Wednesday, June 27, 2018

Why I Built CustomJournal — Project #3 of 12 in 12 months

I didn't write about my previous projects so I'll catch you up on how I got here before I talk about CustomJournal.

I quit my job over a year ago. I knew it was time to leave. Towards the end the winds changed. There was a change in management, the community broke down and the people who I shed blood and sweat with started leaving. My rate of growth slowed down a lot. Although I made good money there I realized that it would be really dangerous to stay.

I started with long term travel, something I always had wanted to do but never had time to do because of work. I had seen how things were shifting at work ahead of time and cut down my expenses so that I would have ample runway to take whatever path I chose next. I gave as much time as I needed in my travels to destress and think. I traveled for 6 months total. When I got back, I decided that I would once and for all, focus on a dream of mine of starting a business. But I didn't know where to start.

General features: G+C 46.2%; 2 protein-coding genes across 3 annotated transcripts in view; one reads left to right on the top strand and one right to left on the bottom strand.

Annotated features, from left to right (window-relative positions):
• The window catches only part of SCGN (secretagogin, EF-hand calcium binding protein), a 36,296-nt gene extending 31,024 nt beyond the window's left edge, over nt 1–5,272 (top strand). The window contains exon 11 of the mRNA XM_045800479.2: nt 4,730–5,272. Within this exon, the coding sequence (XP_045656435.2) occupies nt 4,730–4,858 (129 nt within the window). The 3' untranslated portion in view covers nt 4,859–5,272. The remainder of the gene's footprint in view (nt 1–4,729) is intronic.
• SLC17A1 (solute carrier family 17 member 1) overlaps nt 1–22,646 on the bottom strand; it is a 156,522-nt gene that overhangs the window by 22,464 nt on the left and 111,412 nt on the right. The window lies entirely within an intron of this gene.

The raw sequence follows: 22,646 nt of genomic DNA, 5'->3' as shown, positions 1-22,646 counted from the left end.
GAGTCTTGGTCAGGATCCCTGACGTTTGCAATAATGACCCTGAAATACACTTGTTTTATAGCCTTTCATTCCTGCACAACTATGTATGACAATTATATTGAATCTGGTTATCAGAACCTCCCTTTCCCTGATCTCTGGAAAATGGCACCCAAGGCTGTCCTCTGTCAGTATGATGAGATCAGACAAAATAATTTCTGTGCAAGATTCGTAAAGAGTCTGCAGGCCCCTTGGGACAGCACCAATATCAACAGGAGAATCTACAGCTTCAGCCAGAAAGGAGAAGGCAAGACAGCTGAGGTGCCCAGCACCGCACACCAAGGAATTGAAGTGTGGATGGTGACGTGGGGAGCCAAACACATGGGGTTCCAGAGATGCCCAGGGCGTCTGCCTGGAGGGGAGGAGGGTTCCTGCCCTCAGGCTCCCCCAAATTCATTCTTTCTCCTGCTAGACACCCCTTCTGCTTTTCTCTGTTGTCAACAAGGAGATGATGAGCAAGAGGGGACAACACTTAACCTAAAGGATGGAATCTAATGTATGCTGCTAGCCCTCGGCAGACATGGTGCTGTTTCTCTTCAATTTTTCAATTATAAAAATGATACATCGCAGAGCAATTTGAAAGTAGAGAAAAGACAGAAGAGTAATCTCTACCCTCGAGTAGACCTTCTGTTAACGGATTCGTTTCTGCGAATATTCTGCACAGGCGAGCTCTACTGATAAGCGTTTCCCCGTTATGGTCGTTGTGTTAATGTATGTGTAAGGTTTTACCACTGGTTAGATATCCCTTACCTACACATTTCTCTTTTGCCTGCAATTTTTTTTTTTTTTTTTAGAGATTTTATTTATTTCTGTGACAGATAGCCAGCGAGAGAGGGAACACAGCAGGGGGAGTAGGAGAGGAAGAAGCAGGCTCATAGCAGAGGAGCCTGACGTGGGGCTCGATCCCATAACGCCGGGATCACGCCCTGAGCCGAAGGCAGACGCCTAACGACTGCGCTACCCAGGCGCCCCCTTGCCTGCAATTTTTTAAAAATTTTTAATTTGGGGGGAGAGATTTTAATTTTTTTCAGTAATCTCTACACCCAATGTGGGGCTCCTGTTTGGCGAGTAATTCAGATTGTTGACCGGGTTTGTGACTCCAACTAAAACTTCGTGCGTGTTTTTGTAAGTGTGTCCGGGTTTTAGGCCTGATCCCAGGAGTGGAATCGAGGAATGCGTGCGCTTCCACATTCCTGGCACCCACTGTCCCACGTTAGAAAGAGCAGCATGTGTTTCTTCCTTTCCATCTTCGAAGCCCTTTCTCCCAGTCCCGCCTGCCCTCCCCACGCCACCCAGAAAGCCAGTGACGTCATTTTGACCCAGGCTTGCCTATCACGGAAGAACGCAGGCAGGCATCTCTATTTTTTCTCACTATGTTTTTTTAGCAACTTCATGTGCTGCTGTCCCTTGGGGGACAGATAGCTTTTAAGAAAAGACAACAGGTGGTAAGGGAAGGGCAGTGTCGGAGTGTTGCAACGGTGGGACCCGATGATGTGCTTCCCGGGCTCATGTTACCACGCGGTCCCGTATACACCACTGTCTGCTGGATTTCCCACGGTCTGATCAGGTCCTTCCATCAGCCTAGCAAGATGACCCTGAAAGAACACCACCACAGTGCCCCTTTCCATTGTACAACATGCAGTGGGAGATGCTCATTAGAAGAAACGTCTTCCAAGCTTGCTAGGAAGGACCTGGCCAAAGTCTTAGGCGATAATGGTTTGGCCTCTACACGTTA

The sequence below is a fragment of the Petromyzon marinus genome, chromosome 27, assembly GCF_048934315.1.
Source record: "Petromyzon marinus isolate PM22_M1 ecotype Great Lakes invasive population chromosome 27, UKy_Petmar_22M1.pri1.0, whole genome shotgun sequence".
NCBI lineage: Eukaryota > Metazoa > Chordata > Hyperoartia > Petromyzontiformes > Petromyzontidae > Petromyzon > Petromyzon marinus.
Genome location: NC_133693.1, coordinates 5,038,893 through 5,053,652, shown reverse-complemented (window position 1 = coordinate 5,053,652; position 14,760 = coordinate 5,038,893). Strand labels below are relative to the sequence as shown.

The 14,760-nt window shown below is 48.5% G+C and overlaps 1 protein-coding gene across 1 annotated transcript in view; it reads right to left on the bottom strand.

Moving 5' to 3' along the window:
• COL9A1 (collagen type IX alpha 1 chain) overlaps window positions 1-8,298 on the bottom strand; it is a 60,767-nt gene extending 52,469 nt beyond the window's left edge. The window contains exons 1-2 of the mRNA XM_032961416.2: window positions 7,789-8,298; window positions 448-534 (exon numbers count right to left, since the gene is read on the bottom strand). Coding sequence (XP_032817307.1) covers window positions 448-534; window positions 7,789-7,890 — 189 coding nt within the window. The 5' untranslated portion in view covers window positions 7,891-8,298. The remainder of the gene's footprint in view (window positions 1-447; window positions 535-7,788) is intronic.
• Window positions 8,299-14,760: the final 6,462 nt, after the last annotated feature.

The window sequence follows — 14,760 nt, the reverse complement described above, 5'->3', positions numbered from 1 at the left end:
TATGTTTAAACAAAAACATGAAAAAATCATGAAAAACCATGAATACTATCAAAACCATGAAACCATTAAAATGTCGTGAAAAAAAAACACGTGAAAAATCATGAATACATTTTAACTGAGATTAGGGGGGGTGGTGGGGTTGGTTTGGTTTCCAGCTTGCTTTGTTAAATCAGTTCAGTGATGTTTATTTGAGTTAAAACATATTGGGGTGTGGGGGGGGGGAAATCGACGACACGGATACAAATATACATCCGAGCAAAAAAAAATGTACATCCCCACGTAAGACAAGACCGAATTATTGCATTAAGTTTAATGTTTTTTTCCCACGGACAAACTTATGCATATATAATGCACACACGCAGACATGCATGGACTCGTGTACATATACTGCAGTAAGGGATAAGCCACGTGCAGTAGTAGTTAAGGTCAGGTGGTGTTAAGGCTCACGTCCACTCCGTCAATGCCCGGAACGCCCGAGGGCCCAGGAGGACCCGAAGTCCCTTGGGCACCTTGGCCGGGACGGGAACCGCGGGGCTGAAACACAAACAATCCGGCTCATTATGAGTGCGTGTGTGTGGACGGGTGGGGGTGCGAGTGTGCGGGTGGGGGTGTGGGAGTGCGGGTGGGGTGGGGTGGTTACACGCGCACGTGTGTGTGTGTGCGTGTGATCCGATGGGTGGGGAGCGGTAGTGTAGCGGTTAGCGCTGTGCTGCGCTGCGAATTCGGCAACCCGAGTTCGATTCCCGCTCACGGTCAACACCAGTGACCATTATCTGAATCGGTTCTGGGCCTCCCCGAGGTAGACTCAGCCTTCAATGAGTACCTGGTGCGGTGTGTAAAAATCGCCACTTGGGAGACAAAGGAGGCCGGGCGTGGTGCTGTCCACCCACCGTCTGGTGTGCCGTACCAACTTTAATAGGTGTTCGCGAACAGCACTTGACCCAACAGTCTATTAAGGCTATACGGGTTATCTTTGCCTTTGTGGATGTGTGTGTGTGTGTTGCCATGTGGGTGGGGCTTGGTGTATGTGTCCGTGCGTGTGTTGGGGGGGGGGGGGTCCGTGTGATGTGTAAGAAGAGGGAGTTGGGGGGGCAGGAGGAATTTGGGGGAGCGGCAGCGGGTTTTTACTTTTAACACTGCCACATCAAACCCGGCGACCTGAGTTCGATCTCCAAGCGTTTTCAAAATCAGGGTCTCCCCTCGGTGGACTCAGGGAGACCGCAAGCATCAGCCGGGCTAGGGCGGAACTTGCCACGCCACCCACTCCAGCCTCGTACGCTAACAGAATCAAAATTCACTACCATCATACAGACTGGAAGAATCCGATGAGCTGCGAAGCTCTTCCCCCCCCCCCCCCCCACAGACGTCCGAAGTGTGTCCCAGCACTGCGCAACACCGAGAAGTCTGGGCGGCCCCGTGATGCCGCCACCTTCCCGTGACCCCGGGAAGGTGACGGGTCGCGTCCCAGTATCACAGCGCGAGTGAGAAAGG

Challenge Accepted

Luckily, I stumbled onto this podcast episode by Peter Levels which was so inspirational. When he was stuck and depressed after a failed venture, his Dad told him the best thing to do is to take a big pile of dirt and start moving the dirt from one pile to another. When you are stuck, especially if you are starting to spiral down, the worst thing you can do is to stand still. You have to get moving. Action leads to .. well more action. But with the previous experience, the new action will likely be better. I'm sure you could literally move dirt and that would itself be beneficial. But the message here is you need to stop dwelling and start doing.